This is of course true and it is one reason why the government should have acted years earlier to prevent the bubble from getting as large as it did. However there is another actor that doesn't appear in Matt's story, the Bank of Canada. The official story on central banks is that they are supposed to be independent so that they can do what is best for the economy without fear of the immediate political repercussions.

As a practical matter, central banks tend not to be independent of political influence, especially from the financial sector. However it is reasonable to ask why the central bank is not doing what it is supposed to do. Suppose the Bank of Canada announced a 1 percentage point increase in the overnight money rate and that it would continue to increase interest rates until house prices fell by 30 percent, or whatever amount it considered appropriate.

It is difficult to believe that this policy would not quickly deflate the bubble. This may not be pretty (if the bank had been awake it would have done this 5 years ago), but it would be better than letting the bubble just continue to grow. And what is the Bank doing that is more important, targeting 2.0 percent inflation?

 
Charles Krauthammer Doesn't Know Left from Right Print
Friday, 20 July 2012 05:46

Actually, he just gives the right-wing caricature of the left, telling readers:

"The argument between left and right is about what you do beyond infrastructure. It’s about transfer payments and redistributionist taxation, about geometrically expanding entitlements, about tax breaks and subsidies to induce actions pleasing to central planners."

The real difference is not over government intervvention in the market. The right actually supports massive government interventions in the economy. For example, government granted patent monopolies on prescription drugs will transfer more than $4 trillion from consumers to drug makers over the next decade compared to a free market. 

The right also supports having the Federal Reserve Board deliberately raise unemployment to put downward pressure on the wages of ordinary workers and thereby keep inflation low. And, it supports having trade agreements that put manufacturing workers in direct competition with low-paid workers in the developing world, while leaving highly paid professionals like doctors and lawyers largely protected. This has the predicted and actual effect of redistributing income upward.

The real argument between left and right has little to do with government intervention in the market. The real issue is whether the goal is to steer the economy in a direction that will allow the benefits of growth to be broadly shared or whether to structure the economy in a way that directs income upward.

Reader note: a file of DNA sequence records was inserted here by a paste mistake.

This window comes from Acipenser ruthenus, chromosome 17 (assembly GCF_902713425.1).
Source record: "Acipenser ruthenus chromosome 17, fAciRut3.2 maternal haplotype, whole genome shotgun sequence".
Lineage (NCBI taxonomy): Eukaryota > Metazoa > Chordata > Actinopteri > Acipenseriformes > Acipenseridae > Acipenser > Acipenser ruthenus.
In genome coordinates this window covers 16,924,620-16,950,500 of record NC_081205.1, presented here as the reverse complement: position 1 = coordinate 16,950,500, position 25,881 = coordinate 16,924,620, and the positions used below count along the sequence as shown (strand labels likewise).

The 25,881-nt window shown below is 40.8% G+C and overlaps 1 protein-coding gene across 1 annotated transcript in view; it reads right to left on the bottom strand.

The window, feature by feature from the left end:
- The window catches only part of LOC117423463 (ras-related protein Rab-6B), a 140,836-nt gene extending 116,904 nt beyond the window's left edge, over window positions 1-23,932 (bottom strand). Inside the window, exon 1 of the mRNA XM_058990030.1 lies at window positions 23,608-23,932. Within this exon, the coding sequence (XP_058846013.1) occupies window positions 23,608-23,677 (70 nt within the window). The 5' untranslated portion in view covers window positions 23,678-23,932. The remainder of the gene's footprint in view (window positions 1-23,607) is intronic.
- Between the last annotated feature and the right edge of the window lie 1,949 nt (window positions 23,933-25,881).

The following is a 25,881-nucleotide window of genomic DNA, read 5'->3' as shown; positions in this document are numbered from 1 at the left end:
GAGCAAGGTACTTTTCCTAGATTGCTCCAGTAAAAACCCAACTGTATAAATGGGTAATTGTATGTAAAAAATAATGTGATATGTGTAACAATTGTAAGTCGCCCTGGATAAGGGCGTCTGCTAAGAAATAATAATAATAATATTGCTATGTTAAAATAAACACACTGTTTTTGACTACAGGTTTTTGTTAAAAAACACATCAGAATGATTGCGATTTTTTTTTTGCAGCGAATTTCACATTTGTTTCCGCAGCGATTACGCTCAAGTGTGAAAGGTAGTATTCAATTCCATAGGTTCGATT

Medicare Vouchers Increase Costs: That's a Fact Print
Friday, 20 July 2012 05:06

If one of the major party presidential candidates started to claim that the sun orbits the earth, reporters would suddenly treat the issue as a matter of debate. We would be told that candidate X claims that the sun goes around the earth, however candidate Y maintains that the earth actually circles the sun. 

That is the conclusion that one would get from an ABC news piece that discussed Governor Romney's proposal to replace the existing Medicare system with a voucher system. This would in fact raise the costs of providing Medicare equivalent policies. This is a conclusion that the Congressional Budget Office reached based on years of studying both the operation of private plans within Medicare, under the Medicare Plus Choice system and the Medicare Advantage system, and the operation of the huge private insurance market outside of Medicare.

In this context, President Obama's assertion that Romney's plan would leave seniors unable to afford traditional Medicare is not just an empty claim. It is a fact.

Responsible reporting would inform audiences of the evidence on this issue, and not leave it as a he said/she said. Reporters have the time to investigate the truth of the candidates competing claims. Their audiences do not.

[Thanks to Robert Salzberg for the lead.] 

 
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About Beat the Press

Dean Baker is co-director of the Center for Economic and Policy Research in Washington, D.C. He is the author of several books, his latest being The End of Loser Liberalism: Making Markets Progressive. Read more about Dean.